It is officially All Hallow’s Eve, and boy do we have a good story for you. Today’s ghost story comes from Haunted Holidays, in which celebrated storytellers Roberta Simpson Brown and Lonnie E. Brown have assembled a hair-raising collection of paranormal tales for readers of all ages. The stories present many new and spooky characters, including the deceased great aunt who still rocks in her favorite chair on Mother’s Day, the young boy who made good on his promise to return a silver dollar on the Fourth of July, and even the ghost who hated Labor Day. In addition to tales of haunting, the Browns reveal many Appalachian legends and their importance to the storytelling tradition, such as the phantom bells who guide the dead to the other side, and a “chime child” born when the clock strikes midnight on Christmas Day, who is rumored to be blessed with the gift of second sight.
Obviously, today’s story will feature the haunted remembrances of Halloween, in a work composed by the author herself, Roberta Simpson Brown:
Roberta recalls Halloweens past from her childhood days.
“Once we got past Labor Day, it felt as though one holiday fell on the heels of another. Our spirits lifted because these end-of-year holidays brought out real spirits, the spooky ones at Halloween and the inspiring ones at Thanksgiving. These holidays also brought the prospect of candy, chewing gum, and homemade goodies for trick-or-treaters at Halloween, and good food from a bountiful harvest for our Thanksgiving feast. We waited with delight for visits from relatives and friends.
On Halloween, neighbors usually gathered at someone’s house and we played games, had treats, and told scary stories. The younger children carved pumpkins, bobbed for apples, and sometimes had a costume contest. The older boys would sometimes go out on their own to do a little mischief, like turn over an outhouse or lay a log across the road. Often they would hide and then come out to move the log when somebody couldn’t get by. Naturally, they acted like someone else had done it.
The cold did not seem to bother us too much then. We liked to play hide-and-seek in the shocks of fodder that were tied up in the fields for the cattle to eat. We slid down haystacks when we could get away with it.
At night at that time of year, we told stories inside around the fire because it was too cold to sit outside. Storytellers were not “professional” then, but they were some of the most gifted we have ever heard. We also talked about superstitions that some scoffed at and others accepted as the gospel. There were unforgettable stories based on some of these superstitions.
Thanksgiving made us pause to reflect on our blessings. These were days of pumpkin and apple pies, vegetables and fresh-baked bread, and cured ham and fresh game, hunted only for the purpose of eating. The men were responsible for bringing home a wild turkey, and the women stayed up most of the night getting it ready for dinner the next day.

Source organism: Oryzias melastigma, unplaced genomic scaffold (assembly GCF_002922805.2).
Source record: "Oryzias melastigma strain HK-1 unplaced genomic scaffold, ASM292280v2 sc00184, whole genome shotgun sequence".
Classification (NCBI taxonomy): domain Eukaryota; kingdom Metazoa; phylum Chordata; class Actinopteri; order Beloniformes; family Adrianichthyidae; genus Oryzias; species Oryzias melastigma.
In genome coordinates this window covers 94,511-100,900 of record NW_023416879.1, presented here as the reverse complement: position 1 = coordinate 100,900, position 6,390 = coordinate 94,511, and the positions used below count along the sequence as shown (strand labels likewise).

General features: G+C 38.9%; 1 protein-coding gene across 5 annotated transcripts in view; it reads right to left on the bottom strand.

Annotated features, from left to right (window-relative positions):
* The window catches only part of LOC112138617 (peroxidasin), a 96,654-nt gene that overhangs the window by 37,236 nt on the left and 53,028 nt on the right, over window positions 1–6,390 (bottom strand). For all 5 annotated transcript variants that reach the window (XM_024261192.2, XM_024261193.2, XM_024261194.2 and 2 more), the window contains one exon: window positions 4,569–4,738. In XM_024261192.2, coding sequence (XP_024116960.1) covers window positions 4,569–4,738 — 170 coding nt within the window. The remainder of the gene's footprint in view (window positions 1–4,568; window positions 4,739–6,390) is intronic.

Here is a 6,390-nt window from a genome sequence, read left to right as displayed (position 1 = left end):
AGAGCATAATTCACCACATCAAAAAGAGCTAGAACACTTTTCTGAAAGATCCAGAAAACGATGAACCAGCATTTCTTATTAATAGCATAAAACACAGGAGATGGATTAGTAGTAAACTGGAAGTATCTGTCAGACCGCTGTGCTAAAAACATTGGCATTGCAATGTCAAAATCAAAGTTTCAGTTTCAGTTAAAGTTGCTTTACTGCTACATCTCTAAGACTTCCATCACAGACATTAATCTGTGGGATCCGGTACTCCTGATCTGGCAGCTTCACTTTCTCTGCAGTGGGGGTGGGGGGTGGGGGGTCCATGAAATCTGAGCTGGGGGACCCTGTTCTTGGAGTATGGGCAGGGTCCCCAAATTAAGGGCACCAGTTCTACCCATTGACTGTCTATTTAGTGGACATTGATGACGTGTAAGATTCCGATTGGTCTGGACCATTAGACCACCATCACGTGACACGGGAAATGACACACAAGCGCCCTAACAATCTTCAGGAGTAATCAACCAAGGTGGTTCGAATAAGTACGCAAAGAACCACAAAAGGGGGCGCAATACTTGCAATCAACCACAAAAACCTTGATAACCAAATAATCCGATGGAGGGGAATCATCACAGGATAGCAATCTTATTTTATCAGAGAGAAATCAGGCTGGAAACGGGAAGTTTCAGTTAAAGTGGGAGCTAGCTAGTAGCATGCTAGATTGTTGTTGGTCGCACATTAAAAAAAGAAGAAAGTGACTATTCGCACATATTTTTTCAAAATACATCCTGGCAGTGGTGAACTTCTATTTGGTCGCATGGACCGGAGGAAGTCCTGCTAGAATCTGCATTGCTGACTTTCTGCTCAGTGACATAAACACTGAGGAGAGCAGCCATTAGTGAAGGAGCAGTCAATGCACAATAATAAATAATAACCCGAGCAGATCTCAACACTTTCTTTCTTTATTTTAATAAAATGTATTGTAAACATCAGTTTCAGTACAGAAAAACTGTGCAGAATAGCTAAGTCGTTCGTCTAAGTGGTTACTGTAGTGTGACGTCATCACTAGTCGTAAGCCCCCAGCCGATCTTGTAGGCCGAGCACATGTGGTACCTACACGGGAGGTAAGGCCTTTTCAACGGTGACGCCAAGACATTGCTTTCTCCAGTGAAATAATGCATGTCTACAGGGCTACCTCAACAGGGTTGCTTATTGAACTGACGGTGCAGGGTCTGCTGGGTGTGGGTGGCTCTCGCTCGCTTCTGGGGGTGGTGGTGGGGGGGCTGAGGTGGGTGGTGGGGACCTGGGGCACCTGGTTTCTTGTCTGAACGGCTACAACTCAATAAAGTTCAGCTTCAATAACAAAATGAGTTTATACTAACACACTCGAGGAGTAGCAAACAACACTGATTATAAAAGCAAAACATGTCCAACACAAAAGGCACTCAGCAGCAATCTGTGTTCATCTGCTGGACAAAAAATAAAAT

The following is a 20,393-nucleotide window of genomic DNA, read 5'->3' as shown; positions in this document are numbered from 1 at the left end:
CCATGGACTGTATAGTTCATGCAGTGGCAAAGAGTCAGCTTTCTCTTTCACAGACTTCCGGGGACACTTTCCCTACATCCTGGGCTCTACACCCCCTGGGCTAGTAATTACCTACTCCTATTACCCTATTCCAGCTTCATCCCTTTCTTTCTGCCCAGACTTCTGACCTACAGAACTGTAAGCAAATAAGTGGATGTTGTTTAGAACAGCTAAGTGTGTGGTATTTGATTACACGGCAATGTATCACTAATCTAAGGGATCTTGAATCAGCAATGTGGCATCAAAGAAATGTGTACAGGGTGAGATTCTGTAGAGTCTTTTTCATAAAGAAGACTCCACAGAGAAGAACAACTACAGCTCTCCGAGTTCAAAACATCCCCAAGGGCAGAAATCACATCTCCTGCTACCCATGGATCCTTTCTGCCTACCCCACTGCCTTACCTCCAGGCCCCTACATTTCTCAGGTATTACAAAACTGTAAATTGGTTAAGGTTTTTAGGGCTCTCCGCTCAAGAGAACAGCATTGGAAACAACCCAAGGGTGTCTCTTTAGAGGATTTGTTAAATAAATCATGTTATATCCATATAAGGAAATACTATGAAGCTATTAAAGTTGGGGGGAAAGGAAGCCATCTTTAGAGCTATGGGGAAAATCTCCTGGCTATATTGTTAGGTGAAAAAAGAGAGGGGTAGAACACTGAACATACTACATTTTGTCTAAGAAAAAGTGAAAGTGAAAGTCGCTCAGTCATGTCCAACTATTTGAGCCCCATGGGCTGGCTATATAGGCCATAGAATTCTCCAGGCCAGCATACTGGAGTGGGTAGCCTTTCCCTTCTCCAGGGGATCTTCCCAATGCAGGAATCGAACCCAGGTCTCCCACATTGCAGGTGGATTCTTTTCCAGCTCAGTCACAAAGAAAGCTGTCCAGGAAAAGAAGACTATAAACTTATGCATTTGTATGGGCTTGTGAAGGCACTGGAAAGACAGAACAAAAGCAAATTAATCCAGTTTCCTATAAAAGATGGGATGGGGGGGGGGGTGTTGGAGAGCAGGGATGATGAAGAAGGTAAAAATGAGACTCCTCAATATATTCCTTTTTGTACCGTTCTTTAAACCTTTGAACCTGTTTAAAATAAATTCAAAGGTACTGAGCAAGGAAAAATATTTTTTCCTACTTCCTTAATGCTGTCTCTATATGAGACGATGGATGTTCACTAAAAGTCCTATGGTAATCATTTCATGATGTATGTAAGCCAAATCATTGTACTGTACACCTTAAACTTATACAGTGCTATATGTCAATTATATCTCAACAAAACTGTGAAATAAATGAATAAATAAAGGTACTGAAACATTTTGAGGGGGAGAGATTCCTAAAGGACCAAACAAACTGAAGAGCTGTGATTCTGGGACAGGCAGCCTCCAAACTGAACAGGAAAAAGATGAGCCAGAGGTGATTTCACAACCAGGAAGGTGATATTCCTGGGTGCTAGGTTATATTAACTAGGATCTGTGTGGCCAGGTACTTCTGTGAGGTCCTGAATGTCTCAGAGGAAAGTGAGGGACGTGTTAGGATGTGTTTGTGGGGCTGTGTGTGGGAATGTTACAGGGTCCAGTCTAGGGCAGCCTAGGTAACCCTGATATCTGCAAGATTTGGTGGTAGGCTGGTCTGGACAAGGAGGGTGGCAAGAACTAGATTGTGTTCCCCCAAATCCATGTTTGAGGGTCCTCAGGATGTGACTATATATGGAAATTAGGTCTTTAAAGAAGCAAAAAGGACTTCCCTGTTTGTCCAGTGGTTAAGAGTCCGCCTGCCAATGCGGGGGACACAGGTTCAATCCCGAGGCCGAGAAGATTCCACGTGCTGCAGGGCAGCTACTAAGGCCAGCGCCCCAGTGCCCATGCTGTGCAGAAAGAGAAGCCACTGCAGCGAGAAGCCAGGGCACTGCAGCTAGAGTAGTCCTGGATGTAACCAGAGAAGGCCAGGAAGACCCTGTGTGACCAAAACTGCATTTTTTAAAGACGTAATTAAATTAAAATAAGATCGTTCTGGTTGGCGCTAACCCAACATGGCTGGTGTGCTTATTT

Some families set a place at the table for loved ones who had gone before, but all of us were mindful of how good life was and how blessed we were. We were not surprised when a spirit came to visit.
Some relatives from out of town could only come at Thanksgiving because they wanted to be with their immediate families at Christmas. The early presents they brought made the long, cold nights warm and happy. There were puzzles, card games like Old Maid and Authors, crayons and coloring books, and board games like Uncle Wiggily or checkers.
As each holiday approached, we all became eager for company. Grandma Simpson would sometimes open the door and look out if she heard a car coming.
Lonnie and I were in Russell County on business one Halloween, so I suggested that we drive back to Grandma Simpson’s old farm, where I had been born. New owners lived there, but they gave us permission to look around as long as we wanted to.
It had been many years since I had been there, and the new owners had made many changes. The cherry tree that once stood at the turn of the lane was gone. The old house had been torn down, and a huge silo stood where the house had been. The fields where Dad planted crops were now fenced pastures with cattle roaming where I once played.
As I stood looking toward the place where I had spent so many happy hours, I suddenly felt very strange. The cherry tree was there, very near to me. The silo was gone, and the house was back. I could see the trees around the yard. Then, much to my amazement, the door opened and there was Grandma Simpson, standing in the door looking out, as though she had heard our car. I wanted to run to her and go inside that house again, but when I stepped forward, the vision was gone. I was standing by the pasture fence with a big-eyed cow mooing at me.
Did I really step back in time to take one last look at my first home? Were the powers of Halloween playing tricks on me? Did Grandma’s ghost hear our car and come to greet us? I never could explain it. In any case, the memories were with me.
Memories are always with us, just as real as the experiences of the past. Remember, memories can haunt as well as people.”
To learn more about the hauntings that happen on the rest of the holidays throughout the year, click the picture below!